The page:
If you recall, SARS (and MERS) were a bit of a bugger. The global response was broadly effective, albeit in the usual shambling kind of way. And then, when it all died down, everyone got together and went,

‘Phew, that was ugly, thank goodness it will never, ever happen again!’

Oh, hang on. No, that’s not quite right.

In actual fact, they got together and said, ‘Given what we know about the conditions under which SARS and MERS emerged, we should expect another zoonotic to human pandemic within the next 20 years. Let’s prepare for it (including the development of potential vaccines)’.

If Event 401 is supposed to prove that Covid19 is a hoax then I can’t wait to see these idiots discover earthquakes.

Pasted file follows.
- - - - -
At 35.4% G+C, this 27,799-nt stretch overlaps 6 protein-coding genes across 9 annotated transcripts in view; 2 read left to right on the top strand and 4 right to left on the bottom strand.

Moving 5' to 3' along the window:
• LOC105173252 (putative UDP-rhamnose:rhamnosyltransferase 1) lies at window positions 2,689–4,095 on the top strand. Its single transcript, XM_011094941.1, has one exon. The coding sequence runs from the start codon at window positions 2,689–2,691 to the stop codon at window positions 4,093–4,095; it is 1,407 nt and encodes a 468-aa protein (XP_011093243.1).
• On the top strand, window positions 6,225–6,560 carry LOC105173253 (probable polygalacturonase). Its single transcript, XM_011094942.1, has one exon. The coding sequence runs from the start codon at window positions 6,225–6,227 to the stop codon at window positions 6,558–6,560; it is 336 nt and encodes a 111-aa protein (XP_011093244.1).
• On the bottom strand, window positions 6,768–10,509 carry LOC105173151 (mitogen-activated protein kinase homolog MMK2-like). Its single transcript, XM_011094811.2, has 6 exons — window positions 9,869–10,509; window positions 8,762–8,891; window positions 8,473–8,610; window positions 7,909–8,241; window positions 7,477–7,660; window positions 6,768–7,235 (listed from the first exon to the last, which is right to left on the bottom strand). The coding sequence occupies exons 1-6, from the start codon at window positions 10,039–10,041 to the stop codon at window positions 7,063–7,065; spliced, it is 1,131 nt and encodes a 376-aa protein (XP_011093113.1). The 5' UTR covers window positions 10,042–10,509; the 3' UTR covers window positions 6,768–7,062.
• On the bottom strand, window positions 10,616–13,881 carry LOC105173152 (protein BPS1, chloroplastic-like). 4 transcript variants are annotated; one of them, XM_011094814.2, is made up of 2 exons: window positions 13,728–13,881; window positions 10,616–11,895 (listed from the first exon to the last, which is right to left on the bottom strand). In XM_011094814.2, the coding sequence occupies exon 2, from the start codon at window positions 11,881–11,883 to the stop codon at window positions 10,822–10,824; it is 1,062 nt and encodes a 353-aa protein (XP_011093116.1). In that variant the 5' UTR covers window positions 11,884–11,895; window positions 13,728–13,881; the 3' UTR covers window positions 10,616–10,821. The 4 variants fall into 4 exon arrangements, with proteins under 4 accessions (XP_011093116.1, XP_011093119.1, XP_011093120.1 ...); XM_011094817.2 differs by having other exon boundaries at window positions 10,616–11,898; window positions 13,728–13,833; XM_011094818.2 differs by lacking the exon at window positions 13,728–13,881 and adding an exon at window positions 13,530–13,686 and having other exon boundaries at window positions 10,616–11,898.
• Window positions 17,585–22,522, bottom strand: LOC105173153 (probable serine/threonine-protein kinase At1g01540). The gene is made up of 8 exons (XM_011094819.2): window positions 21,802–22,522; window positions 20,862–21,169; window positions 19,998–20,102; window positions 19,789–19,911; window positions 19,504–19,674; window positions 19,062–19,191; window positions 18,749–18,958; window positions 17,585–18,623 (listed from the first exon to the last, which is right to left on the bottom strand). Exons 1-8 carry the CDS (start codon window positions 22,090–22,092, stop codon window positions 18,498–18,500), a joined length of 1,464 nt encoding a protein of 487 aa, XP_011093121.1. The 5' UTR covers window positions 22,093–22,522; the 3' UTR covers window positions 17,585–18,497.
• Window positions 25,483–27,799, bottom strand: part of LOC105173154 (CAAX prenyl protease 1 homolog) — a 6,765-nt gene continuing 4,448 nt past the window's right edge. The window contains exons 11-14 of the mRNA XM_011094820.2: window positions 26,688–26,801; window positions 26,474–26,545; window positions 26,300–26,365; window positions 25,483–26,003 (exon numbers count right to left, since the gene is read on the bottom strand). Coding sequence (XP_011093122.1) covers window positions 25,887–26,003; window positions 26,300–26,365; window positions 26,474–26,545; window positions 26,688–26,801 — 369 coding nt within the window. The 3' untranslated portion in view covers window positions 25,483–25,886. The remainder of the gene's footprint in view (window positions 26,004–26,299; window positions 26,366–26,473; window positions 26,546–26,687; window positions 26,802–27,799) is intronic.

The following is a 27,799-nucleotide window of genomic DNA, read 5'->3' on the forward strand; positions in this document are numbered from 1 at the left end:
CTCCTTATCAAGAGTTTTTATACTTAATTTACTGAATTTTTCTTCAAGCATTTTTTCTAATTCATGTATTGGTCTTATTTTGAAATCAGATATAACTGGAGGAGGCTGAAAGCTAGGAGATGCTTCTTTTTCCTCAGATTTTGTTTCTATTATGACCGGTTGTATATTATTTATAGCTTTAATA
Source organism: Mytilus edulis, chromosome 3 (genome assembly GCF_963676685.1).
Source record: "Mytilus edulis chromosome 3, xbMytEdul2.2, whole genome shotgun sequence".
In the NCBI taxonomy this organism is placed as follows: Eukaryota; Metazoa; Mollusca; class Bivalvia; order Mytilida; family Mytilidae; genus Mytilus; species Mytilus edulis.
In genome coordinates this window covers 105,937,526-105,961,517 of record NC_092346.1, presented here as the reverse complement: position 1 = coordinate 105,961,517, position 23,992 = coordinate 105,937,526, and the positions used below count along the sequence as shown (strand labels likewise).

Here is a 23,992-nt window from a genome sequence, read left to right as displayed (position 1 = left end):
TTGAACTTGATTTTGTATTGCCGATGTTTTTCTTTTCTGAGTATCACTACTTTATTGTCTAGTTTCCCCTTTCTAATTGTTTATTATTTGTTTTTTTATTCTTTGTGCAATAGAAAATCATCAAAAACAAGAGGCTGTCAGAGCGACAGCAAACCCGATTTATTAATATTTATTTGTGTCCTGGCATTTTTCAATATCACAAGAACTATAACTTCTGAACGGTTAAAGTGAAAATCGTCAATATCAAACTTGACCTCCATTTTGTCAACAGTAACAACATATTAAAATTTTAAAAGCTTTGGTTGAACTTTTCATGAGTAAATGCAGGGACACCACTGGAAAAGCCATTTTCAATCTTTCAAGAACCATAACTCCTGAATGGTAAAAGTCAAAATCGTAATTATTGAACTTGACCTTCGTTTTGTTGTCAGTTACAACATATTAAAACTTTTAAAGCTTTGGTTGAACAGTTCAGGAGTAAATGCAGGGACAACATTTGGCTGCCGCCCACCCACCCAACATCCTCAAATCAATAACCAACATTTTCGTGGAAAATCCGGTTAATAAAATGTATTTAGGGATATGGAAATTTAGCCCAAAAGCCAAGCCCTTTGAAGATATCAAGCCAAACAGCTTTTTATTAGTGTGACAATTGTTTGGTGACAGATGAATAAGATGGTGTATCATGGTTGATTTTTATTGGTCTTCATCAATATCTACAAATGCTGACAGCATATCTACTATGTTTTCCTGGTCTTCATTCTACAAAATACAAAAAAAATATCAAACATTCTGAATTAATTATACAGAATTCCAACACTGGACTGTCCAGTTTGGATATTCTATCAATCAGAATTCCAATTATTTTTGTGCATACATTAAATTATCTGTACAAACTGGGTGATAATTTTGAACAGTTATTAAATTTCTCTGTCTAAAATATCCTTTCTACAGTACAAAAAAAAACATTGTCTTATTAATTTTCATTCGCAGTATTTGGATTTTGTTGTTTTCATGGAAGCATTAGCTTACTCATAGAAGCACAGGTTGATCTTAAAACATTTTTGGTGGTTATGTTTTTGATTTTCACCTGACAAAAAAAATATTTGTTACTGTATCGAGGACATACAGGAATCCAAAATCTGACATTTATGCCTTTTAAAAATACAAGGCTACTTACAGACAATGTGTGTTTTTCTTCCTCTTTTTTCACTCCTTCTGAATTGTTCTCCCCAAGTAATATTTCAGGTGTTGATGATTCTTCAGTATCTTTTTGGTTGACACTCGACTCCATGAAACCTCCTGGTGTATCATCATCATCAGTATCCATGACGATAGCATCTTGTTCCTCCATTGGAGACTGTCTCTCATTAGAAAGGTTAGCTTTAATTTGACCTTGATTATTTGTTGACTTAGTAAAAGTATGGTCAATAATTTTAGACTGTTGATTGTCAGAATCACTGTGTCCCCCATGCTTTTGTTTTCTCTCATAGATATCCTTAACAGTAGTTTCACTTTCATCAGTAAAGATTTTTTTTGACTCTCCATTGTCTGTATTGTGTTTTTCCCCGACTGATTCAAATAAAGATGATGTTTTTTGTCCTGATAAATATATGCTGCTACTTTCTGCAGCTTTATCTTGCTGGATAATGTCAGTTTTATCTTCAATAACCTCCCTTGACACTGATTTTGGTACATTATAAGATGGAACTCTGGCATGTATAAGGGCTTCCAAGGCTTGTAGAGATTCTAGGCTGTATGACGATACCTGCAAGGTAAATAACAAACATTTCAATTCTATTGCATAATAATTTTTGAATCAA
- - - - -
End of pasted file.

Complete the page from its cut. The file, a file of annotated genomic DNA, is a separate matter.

But this is where we’re at. We are at the point where completely predictable, observable reality is positioned as proof of a hoax.

“See that? It’s rain! it’s raining!”

“Yes, it is”

“Toldya. Sheep”

I’m now watching my friends argue on instagram about the participation of permaculture activists in the Melbourne protests.

‘You’re protesting with Nazis! And you’re being manipulated by Clive Palmer!’

It perfectly encapsulates the two characteristics of modern thinking about these problems; You have a tribe, and the price of allegiance is to forsake all others. If you’re anti vaccine mandate, therefore you march with Nazis. Therefore, you are a Nazi. Or, if you believe in permaculture, you don’t believe in science. All these positions, from Nazism to permaculture to anti vax assume one thing – a puritanistic supremacy of the individual to force their truth on to reality.